Aleven - Causal Argumentation Game

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Policy World: Combining an intelligent tutor with an educational game

Summary Table

Study 1

PIs Matt Easterday, Vincent Aleven
Other Contributers Richard Scheines, Sharon Carver
Study Start Date
Study End Date August 2010
LearnLab Site NA
LearnLab Course NA
Number of Students 80
Total Participant Hours
DataShop

Abstract

In the educational game Policy World, students search for and analyze scientific evidence that they then use to debate a computer opponent on topics like school-choice. Unfortunately, commonly-used game mechanics that impose stiff penalties to build anticipation and motivation (e.g., restarting a level after “dying”) conflict with traditional cognitive tutoring mechanics such as immediate, direct assistance. In this study I compare the effects of immediate vs. delayed cognitive assistance on learning and motivation in an educational game. The laboratory study with compares 80 college undergraduates randomly assigned to two groups. Students in the traditional-tutoring group receive immediate, step-level cognitive assistance after making an error. Students in the cognitive-game group receive only situational game feedback. However, after failing a level, these students are allowed to replay the level and are then given immediate, step-level cognitive assistance. Outcome measures include both learning (e.g., whether the student picks a policy position based on evidence and can cite evidence to support that positions) and motivation (e.g., the student’s time on task and self-reported attitude toward the game). Log data will be analyzed for major sources of errors in: searching for evidence, comprehending and evaluating causal claims, creating diagrammatic representations of causal claims, synthesizing multiple claims, and choosing recommendations. The study will determine whether we can increase motivation in traditional tutors by adding game mechanics like fantasy and opposition or if we must fundamentally alter how we provide assistance in the context of an educational game.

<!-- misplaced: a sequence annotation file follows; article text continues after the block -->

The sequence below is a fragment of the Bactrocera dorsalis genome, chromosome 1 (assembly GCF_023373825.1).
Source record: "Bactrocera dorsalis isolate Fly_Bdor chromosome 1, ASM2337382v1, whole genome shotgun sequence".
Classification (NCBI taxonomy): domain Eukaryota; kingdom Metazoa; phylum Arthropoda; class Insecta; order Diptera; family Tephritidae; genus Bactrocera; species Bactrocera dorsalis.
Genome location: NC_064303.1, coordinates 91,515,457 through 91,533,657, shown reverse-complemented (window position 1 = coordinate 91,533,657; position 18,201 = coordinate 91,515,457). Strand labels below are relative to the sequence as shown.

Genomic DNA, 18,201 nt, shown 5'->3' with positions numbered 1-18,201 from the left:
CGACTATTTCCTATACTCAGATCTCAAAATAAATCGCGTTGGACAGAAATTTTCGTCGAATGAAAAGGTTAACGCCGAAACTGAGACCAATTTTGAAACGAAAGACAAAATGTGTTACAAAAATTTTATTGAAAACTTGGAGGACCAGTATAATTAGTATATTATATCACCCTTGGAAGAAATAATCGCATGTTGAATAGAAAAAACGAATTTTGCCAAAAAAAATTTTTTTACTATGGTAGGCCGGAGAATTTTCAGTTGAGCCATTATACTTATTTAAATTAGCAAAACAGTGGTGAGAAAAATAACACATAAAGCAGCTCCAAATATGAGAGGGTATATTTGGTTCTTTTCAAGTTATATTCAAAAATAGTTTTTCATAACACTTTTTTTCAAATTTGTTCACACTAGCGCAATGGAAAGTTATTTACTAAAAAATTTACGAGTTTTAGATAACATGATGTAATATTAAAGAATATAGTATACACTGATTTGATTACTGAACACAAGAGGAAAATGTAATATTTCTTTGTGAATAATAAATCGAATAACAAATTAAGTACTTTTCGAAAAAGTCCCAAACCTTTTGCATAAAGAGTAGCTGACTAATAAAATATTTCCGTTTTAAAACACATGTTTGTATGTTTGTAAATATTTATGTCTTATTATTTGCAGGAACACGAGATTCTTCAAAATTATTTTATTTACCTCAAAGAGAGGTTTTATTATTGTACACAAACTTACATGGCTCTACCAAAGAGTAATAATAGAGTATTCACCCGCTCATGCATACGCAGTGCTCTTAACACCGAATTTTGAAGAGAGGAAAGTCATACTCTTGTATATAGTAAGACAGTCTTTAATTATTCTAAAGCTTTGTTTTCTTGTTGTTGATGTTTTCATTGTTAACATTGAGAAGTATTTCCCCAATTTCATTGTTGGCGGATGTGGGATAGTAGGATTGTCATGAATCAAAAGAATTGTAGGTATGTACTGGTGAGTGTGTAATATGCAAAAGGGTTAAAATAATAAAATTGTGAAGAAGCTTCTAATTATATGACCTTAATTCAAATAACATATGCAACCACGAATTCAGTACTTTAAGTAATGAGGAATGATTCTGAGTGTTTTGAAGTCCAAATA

Background & Significance

In the educational game Policy World, students search for and analyze scientific evidence that they then use to debate a computer opponent on topics like school-choice. Unfortunately, commonly-used game mechanics that impose stiff penalties to build anticipation and motivation (e.g., restarting a level after “dying”) conflict with traditional cognitive tutoring mechanics such as immediate, direct assistance.

Glossary

Hypotheses

Providing immediate cognitive assistance will lead to more efficient learning (in terms of time) but decrease motivation when compared to a more game-like feedback.

However, we may be able to get the best of both worlds by using an intelligent-novice approach, where students receive immediate cognitive assistance only AFTER they have the chance to play through a game level (and die).

Independent Variables

Students in the traditional-tutoring group receive immediate, step-level cognitive assistance after making an error. Students in the cognitive-game group receive only situational game feedback. However, after failing a level, these students are allowed to replay the level and are then given immediate, step-level cognitive assistance.

Dependent Variables

Outcome measures include both learning (e.g., whether the student picks a policy position based on evidence and can cite evidence to support that positions) and motivation (e.g., the student’s time on task and self-reported attitude toward the game).

Log data will be analyzed for major sources of errors in: searching for evidence, comprehending and evaluating causal claims, creating diagrammatic representations of causal claims, synthesizing multiple claims, and choosing recommendations.

Planned Experiments

March 2010 laboratory study with 80 college undergraduates randomly assigned to two groups.

Explanation

Further Information

Connections

Annotated Bibliography

References

Future Plans

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